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Human Rights

According to the United Nations Universal Declaration of Human Rights, all human beings are born free and equal in dignity and rights. And yet around the world, many people are denied basic human rights, or find their rights under threat. Pulitzer Center stories tagged with “Human Rights” feature reporting that covers the fight for equality under the law, civil rights and the basic dignity afforded every person. Use the Pulitzer Center Lesson Builder to find and create lesson plans on human rights.

 

The Survivors of the Rohingya Genocide

An investigation into Myanmar's state-orchestrated murder of thousands of Rohingya Muslims — and the second tragedy unfolding in the refugee camps

Kuchus in Uganda

As Uganda struggles with anti-homosexuality legislation, the growing LGBT-rights movement continues its fight against discrimination and criminalization.

Rwanda: We Are the Past

Today in Rwanda, the 1994 genocide is part of the past, but the country's thousands of maimed amputees are living reminders of the brutal horror.

Official Homophobia in Russia

With homophobic rhetoric now legitimized by federal law, being gay in Russia can be extremely dangerous.

A World of Widows

When grief is compounded by cruelty: Societies of widows, battling the stigma of exclusion and the lingering damage of war.

Honduras: "Aqui Vivimos"

"Honduras: Aqui Vivimos" ("Honduras: We Live Here") explores the social conditions—abject poverty, corruption, political disillusionment, and gang culture—that have made Honduras a violent country.

How Assad Hangs On

Many experts thought Assad would be out of power by now. But the initial popular uprising has devolved into religious and ethnic strife. Assad is seen by some as the best hope for stability.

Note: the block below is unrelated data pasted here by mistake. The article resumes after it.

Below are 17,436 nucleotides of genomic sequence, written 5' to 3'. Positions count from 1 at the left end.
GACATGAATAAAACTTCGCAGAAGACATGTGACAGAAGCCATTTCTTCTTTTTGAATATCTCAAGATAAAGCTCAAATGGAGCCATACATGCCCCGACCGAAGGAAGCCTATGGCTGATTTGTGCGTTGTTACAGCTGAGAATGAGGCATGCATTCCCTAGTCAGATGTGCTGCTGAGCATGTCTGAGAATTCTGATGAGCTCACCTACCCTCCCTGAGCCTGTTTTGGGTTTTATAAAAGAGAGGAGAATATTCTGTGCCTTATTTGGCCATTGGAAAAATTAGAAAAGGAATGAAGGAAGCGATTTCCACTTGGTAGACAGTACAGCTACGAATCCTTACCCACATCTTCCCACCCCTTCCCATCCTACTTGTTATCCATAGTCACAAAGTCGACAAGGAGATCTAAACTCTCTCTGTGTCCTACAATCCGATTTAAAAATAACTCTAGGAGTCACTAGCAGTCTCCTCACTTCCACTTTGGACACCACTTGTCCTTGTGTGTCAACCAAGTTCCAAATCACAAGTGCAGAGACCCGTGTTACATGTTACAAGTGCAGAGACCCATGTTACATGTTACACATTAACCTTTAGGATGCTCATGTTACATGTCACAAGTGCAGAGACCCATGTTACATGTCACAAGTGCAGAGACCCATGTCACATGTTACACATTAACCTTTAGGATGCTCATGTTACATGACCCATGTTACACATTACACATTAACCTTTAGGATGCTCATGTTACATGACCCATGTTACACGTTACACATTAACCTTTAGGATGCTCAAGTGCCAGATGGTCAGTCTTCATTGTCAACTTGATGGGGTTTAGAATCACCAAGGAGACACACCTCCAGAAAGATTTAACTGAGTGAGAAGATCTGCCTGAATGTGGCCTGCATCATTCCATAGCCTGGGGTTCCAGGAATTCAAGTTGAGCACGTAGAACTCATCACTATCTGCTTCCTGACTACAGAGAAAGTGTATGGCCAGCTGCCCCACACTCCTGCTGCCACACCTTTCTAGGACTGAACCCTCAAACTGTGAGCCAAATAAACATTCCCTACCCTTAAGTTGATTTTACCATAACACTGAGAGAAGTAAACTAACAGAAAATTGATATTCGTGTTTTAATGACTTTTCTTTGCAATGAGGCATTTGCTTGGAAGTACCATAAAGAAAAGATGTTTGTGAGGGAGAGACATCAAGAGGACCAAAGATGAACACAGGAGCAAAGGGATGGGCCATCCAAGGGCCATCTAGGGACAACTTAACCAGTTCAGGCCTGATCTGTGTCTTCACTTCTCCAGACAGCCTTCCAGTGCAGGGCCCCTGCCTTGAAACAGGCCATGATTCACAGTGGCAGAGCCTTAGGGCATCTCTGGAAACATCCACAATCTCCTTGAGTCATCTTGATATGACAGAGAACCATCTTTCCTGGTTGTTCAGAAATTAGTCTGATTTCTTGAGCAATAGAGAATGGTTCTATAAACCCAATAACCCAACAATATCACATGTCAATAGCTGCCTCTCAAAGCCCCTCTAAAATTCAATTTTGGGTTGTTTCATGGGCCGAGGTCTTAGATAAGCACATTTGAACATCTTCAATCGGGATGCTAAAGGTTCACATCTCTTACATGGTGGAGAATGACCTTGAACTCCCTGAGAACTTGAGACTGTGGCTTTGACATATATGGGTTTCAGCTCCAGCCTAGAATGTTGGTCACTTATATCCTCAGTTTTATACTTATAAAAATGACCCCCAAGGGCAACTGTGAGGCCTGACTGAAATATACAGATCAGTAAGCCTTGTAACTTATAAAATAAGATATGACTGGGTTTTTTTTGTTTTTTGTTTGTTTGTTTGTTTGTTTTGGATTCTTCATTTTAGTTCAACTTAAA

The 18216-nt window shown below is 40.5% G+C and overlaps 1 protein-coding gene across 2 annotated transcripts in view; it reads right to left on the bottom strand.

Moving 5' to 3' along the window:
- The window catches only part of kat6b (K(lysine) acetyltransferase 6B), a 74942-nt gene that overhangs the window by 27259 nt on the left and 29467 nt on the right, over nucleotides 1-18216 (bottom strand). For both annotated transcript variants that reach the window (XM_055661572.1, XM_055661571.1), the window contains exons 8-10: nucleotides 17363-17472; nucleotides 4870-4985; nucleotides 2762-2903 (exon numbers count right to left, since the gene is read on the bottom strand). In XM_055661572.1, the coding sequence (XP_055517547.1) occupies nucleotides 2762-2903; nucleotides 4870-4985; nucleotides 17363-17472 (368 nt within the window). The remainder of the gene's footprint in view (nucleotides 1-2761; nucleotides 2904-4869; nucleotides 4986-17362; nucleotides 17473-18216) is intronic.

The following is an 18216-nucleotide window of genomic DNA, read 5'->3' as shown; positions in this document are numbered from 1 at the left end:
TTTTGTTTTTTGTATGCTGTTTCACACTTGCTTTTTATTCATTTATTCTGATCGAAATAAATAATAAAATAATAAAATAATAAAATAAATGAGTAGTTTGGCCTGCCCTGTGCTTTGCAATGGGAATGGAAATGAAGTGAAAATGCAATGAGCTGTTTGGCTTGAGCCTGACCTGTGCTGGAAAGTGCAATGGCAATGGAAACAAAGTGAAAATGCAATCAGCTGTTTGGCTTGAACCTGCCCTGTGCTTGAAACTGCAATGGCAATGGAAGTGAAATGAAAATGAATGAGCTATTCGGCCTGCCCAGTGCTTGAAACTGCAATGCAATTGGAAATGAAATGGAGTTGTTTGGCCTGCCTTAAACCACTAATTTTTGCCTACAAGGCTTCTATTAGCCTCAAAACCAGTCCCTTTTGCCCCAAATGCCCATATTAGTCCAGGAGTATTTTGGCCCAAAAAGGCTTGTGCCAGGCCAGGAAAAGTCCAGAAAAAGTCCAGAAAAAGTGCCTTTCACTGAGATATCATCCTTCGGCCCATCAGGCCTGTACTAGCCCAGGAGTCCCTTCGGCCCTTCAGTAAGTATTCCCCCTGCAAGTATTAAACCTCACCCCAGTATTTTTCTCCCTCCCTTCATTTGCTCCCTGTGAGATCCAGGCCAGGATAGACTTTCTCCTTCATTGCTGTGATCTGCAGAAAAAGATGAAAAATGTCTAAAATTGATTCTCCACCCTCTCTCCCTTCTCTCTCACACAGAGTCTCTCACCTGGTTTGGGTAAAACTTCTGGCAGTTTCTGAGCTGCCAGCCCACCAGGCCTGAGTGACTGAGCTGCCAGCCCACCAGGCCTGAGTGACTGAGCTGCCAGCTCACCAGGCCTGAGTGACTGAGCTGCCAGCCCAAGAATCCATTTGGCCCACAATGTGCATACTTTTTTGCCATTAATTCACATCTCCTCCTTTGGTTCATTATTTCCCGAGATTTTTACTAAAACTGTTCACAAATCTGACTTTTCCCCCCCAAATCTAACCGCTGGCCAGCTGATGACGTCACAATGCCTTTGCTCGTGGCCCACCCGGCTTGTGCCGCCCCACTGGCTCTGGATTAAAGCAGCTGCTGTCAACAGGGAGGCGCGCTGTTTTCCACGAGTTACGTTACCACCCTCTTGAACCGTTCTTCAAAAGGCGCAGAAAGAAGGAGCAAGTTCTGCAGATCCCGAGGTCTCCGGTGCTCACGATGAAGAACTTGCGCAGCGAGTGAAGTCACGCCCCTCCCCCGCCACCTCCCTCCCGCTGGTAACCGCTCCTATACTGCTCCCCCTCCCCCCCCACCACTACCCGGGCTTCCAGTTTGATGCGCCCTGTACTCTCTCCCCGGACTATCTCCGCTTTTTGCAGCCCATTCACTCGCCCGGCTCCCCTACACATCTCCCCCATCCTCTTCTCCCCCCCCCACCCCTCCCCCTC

Nepali Lives, Foreign Dreams

A special election in Nepal fuels hope for an end to years of gridlock but thousands of Nepalis are voting with their feet—leaving the country in pursuit of better opportunities.

Sex and Sanitation in Brazil

Prostitution is not illegal in Brazil. Yet a campaign to “clean-up” the country’s image ahead of the World Cup is rendering those working in Brazil’s sex industry increasingly vulnerable.

Enduring Rifts: Chile 40 Years After the Pinochet Coup

Four decades after the military overthrew Chile’s democratically-elected government, the past remains a vital force in the country. A look at elections, memory and reform in this wounded nation.

Powering Up Brazil

How can you provide power for a country of 200 million people? This series examines Brazil's energy needs as one of the biggest economic players.

Peacekeepers: The Congo Case

UN enforcement of "responsibility to protect" has too often focused more on protecting UN troops than civilian populations. In eastern Congo UN military leaders are talking—and taking—a tougher line.

Does Congo Really Need Us?

Some of the biggest criticisms of international aid are coming from self-reflective aid workers who question their role and the role of their employers in developing nations.

Telling the Anna Hazare Story

Anti-corruption leader Anna Hazare burst on the scene in early 2011, a mystery to most Indians and much of the world. He is no mystery in the village where he has put Gandhian principles to the test.

Jeffrey Stern and "The Last Thousand"

Jeffrey Stern, former Pulitzer Center grantee, publishes his first book about an Afghanistan minority—and the problems they encounter as the U.S. troops pull out.

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